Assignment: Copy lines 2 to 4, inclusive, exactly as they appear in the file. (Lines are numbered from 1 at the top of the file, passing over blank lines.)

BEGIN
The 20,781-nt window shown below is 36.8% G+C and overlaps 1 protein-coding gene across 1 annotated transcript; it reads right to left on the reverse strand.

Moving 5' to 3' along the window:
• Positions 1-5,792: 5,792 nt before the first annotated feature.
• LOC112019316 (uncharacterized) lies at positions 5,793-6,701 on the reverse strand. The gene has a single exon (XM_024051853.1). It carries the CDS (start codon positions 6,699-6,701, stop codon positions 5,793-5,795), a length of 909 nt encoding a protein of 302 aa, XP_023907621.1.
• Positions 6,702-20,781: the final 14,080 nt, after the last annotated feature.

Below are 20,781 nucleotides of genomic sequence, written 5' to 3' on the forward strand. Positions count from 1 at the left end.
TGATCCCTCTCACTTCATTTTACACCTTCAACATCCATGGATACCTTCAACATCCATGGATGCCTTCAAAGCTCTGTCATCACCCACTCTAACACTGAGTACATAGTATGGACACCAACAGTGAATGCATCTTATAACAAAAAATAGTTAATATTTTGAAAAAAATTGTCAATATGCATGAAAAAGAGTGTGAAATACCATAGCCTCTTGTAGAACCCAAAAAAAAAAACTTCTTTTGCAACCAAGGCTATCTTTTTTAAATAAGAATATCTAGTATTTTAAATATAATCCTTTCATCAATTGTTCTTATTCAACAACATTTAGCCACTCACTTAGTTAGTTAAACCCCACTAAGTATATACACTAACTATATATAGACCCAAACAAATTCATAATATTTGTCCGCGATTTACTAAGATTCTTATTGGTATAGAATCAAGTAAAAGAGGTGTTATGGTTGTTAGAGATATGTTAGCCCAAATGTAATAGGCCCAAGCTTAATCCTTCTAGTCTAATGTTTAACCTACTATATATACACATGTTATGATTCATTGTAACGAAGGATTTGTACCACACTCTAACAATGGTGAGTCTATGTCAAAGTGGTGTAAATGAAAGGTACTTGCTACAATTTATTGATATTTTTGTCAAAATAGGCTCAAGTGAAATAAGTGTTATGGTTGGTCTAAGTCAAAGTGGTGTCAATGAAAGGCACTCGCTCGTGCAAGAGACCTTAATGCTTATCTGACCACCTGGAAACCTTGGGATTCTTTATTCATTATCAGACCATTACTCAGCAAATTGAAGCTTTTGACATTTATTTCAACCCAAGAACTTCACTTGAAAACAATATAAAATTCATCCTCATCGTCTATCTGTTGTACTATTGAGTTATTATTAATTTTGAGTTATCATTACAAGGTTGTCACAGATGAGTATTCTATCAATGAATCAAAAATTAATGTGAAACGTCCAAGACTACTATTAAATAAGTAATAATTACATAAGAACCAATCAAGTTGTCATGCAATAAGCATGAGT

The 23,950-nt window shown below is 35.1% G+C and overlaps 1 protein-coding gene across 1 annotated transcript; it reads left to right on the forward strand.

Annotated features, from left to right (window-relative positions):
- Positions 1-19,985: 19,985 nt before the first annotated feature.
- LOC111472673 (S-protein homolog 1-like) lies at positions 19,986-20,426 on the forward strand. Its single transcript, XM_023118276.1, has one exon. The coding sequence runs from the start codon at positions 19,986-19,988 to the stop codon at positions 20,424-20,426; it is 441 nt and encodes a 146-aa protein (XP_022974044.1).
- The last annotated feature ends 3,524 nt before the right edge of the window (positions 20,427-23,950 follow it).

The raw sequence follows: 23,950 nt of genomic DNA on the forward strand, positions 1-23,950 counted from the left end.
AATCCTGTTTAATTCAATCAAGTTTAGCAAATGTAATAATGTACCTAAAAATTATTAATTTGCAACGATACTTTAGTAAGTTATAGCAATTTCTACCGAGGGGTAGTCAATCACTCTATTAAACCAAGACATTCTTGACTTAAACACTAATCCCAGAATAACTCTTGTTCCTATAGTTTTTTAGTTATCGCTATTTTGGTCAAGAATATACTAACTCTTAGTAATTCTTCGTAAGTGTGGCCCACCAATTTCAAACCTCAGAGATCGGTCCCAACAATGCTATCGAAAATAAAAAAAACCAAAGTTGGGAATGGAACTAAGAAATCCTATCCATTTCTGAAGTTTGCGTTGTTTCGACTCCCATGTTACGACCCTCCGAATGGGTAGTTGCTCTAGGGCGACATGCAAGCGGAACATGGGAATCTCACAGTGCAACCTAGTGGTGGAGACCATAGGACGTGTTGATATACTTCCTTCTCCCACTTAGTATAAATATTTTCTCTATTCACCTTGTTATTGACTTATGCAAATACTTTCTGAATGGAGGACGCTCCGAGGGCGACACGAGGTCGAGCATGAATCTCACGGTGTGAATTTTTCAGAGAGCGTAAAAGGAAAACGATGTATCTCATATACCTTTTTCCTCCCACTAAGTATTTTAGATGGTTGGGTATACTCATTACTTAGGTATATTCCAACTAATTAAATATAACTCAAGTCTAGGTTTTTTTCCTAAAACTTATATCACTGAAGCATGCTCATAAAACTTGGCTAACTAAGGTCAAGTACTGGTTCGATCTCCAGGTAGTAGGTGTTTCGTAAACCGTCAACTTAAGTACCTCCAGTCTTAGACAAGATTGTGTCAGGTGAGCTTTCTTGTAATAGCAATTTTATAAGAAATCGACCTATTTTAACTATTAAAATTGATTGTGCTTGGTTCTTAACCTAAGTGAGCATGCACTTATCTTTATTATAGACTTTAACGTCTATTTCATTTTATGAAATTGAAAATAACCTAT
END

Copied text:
Moving 5' to 3' along the window:
• Positions 1-5,792: 5,792 nt before the first annotated feature.
• LOC112019316 (uncharacterized) lies at positions 5,793-6,701 on the reverse strand. The gene has a single exon (XM_024051853.1). It carries the CDS (start codon positions 6,699-6,701, stop codon positions 5,793-5,795), a length of 909 nt encoding a protein of 302 aa, XP_023907621.1.